Websites. The settlement provided that the County would make all of its websites and online content accessible. The County agreed to implement an accessibility policy for online content within three months and test its pages for ease of use at least once per year.

Administrative Reforms. The County appointed an ADA coordinator while the Department’s investigation was ongoing. The settlement provided that the ADA coordinator would investigate individual complaints about discrimination. It also required the County to provide sign language and oral interpreters as well as documents in alternate formats like Braille and large print. Finally, the County agreed to distribute a notice outlining its responsibilities under the ADA and the settlement within three months.

Implementation. The agreement lasted for four years and required the County to make annual reports to the Department. There is no evidence that there were problems implementing the settlement, so the matter is presumably closed.

Summary Authors

Timothy Leake (8/2/2019)

Related Cases

Project Civic Access Settlement Agreement between United States Department of Justice and the City of Toledo, OH, No Court (1999)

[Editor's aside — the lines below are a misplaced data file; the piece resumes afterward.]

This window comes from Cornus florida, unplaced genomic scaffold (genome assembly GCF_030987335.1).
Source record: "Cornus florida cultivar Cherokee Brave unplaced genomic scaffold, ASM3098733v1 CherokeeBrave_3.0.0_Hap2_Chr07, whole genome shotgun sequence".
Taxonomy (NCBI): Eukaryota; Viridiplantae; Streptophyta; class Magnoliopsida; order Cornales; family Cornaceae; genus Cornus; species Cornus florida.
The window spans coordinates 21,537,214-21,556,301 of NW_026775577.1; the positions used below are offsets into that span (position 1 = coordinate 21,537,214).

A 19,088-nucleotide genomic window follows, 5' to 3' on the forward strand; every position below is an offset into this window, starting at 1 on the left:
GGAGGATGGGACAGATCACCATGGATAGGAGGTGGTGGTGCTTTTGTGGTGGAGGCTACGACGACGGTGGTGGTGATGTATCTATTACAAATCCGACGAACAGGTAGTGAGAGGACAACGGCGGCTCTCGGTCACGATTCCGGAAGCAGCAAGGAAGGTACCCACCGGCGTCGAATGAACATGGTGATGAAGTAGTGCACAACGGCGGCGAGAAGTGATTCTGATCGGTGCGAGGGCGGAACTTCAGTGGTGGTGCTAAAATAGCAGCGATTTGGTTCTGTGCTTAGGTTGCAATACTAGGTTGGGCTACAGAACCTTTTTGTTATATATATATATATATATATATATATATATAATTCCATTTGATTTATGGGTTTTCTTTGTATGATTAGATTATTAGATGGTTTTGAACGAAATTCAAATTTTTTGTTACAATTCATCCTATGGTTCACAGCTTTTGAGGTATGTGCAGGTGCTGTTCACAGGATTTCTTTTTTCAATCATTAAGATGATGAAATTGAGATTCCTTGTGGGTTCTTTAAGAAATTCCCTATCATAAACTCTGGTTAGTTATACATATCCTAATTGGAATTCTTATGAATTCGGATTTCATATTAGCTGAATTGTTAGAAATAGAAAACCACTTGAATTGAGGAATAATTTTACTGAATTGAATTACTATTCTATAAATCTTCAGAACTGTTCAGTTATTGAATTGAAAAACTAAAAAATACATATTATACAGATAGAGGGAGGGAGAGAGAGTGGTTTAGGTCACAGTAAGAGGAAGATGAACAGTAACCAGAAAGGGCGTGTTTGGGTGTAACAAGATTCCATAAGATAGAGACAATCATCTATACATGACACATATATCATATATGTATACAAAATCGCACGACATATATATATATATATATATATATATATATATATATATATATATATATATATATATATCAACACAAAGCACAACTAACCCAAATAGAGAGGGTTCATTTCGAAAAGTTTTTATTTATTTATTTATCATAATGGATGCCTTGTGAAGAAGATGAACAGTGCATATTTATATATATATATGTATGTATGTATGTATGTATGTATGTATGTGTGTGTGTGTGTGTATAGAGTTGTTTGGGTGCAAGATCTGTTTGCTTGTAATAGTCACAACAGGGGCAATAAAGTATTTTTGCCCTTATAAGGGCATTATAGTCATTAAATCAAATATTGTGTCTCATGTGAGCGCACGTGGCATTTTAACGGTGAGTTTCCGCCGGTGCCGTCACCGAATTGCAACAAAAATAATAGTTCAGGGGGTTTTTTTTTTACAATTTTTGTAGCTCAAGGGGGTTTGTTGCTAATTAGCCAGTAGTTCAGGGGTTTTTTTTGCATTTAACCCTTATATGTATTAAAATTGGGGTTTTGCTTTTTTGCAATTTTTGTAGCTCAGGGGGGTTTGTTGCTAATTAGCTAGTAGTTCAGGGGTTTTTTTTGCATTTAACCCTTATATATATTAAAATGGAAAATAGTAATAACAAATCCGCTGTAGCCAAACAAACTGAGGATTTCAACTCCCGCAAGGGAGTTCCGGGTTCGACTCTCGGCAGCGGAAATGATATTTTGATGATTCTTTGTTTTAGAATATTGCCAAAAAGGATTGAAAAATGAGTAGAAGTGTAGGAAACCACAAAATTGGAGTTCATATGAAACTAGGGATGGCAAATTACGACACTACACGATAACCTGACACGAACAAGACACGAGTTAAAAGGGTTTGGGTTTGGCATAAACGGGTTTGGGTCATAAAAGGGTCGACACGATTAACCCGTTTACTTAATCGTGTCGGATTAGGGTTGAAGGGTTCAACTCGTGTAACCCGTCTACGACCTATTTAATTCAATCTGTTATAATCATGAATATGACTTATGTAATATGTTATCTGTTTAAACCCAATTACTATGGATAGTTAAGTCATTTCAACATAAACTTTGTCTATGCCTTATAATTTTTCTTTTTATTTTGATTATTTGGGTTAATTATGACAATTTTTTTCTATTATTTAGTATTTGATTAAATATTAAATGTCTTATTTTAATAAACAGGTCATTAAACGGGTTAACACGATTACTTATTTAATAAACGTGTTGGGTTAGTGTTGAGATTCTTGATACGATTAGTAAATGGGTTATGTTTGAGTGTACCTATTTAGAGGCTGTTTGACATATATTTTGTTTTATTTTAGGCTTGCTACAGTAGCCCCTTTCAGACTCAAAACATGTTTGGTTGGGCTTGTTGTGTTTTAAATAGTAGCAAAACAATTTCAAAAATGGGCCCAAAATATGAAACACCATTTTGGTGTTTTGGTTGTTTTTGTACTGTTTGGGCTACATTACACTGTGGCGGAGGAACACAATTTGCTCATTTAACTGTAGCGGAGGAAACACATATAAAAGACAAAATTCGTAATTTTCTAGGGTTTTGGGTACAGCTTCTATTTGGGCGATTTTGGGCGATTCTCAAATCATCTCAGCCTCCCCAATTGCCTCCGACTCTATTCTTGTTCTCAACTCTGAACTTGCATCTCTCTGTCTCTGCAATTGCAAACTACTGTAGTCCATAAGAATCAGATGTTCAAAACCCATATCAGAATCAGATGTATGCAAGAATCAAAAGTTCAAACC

Attorneys(s) for Plaintiff

Acosta, R. Alexander (District of Columbia)

Mendelsohn, James A. (Alabama)

Mobley, Mary Lou (Colorado)

Wodatch, John L. (District of Columbia)

Worden, Jeanine M (District of Columbia)

Expert/Monitor/Master

Jackson, Dana (District of Columbia)

Mallozzi, Michele Antonio (District of Columbia)

Attorneys(s) for Plaintiff

Acosta, R. Alexander (District of Columbia)

Mendelsohn, James A. (Alabama)

Mobley, Mary Lou (Colorado)

Wodatch, John L. (District of Columbia)

Worden, Jeanine M (District of Columbia)

Expert/Monitor/Master

Jackson, Dana (District of Columbia)

Mallozzi, Michele Antonio (District of Columbia)

Documents in the Clearinghouse

Document

Settlement Agreement Between the United States of America and Washington County, Utah Under the Americans with Disabilities Act

United States and Washington County, Utah

Dec. 14, 2004

Dec. 14, 2004

Settlement Agreement

Resources

Docket

Last updated May 11, 2022, 8 p.m.

Docket sheet not available via the Clearinghouse.

Case Details

State / Territory: Utah

Case Type(s):

Disability Rights